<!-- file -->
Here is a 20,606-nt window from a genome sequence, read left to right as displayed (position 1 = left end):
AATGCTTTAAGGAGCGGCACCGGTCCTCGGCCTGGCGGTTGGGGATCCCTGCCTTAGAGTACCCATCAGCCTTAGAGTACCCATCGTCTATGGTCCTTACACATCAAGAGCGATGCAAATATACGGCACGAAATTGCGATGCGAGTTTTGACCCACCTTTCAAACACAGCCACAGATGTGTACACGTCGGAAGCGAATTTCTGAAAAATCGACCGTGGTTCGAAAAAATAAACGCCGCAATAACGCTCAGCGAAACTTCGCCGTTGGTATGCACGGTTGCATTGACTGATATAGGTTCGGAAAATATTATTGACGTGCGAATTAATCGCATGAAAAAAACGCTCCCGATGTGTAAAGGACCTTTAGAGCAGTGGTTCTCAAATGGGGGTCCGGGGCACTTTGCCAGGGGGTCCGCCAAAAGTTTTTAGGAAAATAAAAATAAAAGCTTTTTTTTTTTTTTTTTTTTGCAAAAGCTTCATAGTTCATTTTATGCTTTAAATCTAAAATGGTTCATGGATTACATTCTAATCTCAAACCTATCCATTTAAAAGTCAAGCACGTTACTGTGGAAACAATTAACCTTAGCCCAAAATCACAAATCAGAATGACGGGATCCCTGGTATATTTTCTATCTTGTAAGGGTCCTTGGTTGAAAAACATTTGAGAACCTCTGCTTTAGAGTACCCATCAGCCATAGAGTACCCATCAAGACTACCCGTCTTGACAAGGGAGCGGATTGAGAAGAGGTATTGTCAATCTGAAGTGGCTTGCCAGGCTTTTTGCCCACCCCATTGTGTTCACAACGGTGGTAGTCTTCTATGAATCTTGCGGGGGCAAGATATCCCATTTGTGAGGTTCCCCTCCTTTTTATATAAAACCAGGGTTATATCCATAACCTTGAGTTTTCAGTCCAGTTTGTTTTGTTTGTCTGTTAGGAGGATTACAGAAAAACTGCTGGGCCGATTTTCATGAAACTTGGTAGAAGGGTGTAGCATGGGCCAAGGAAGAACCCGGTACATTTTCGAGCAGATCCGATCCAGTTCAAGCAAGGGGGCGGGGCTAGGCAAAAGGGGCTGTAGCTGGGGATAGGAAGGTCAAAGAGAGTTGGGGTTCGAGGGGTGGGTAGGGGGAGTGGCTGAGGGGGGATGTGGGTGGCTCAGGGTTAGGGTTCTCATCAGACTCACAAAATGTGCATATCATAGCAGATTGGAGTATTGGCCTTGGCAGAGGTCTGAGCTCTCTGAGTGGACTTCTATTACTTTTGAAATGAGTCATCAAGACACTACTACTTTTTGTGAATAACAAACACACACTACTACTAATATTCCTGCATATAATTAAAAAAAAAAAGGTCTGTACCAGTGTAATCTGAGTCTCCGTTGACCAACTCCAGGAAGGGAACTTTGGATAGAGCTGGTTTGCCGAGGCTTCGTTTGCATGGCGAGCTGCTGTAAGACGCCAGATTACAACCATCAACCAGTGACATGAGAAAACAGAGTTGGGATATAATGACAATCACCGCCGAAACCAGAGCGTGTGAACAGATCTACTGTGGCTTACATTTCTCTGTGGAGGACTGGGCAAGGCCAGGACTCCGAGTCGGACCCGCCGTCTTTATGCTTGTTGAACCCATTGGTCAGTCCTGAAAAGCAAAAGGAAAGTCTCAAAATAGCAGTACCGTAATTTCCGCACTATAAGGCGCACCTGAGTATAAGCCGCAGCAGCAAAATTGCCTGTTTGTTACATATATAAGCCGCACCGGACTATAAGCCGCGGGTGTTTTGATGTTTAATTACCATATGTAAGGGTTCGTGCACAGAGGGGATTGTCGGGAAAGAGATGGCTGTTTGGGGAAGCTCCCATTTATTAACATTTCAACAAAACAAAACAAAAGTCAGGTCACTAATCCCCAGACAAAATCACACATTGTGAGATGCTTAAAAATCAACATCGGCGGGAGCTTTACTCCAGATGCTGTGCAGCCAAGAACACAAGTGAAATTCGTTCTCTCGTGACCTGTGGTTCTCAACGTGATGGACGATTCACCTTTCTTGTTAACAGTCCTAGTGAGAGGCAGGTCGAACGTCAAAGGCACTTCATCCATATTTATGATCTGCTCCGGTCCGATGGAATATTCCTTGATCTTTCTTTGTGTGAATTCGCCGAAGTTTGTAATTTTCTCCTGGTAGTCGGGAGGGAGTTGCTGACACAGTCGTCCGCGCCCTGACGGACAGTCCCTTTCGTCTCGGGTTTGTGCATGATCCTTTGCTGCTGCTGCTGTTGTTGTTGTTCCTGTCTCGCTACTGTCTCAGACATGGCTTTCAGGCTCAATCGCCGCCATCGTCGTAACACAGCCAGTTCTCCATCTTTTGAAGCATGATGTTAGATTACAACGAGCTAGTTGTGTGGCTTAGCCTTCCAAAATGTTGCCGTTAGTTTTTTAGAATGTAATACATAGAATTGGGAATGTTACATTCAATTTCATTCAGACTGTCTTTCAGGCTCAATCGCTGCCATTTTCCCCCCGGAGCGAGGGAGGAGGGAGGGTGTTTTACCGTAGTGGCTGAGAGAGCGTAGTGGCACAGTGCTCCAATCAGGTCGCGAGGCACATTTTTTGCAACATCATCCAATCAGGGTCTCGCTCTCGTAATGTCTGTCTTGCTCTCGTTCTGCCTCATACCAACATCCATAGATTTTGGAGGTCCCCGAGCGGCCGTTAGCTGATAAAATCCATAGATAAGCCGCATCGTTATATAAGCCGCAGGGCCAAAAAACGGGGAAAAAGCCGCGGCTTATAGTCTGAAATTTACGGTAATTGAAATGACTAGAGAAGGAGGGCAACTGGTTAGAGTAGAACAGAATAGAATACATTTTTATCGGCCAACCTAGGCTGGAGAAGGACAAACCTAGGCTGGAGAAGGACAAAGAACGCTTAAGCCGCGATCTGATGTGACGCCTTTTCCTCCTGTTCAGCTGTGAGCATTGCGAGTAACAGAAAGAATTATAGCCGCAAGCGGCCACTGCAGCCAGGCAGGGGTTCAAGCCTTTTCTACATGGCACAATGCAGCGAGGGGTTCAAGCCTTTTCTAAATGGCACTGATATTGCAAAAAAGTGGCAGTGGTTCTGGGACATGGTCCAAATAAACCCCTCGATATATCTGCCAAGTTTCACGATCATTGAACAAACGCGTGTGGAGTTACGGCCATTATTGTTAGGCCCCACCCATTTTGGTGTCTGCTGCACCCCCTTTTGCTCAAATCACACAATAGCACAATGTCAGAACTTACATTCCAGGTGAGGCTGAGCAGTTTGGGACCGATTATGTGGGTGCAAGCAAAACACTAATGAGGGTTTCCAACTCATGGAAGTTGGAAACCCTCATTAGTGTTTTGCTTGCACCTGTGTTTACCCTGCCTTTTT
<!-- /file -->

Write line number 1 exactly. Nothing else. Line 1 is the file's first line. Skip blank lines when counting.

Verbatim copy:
Here is a 20,606-nt window from a genome sequence, read left to right as displayed (position 1 = left end):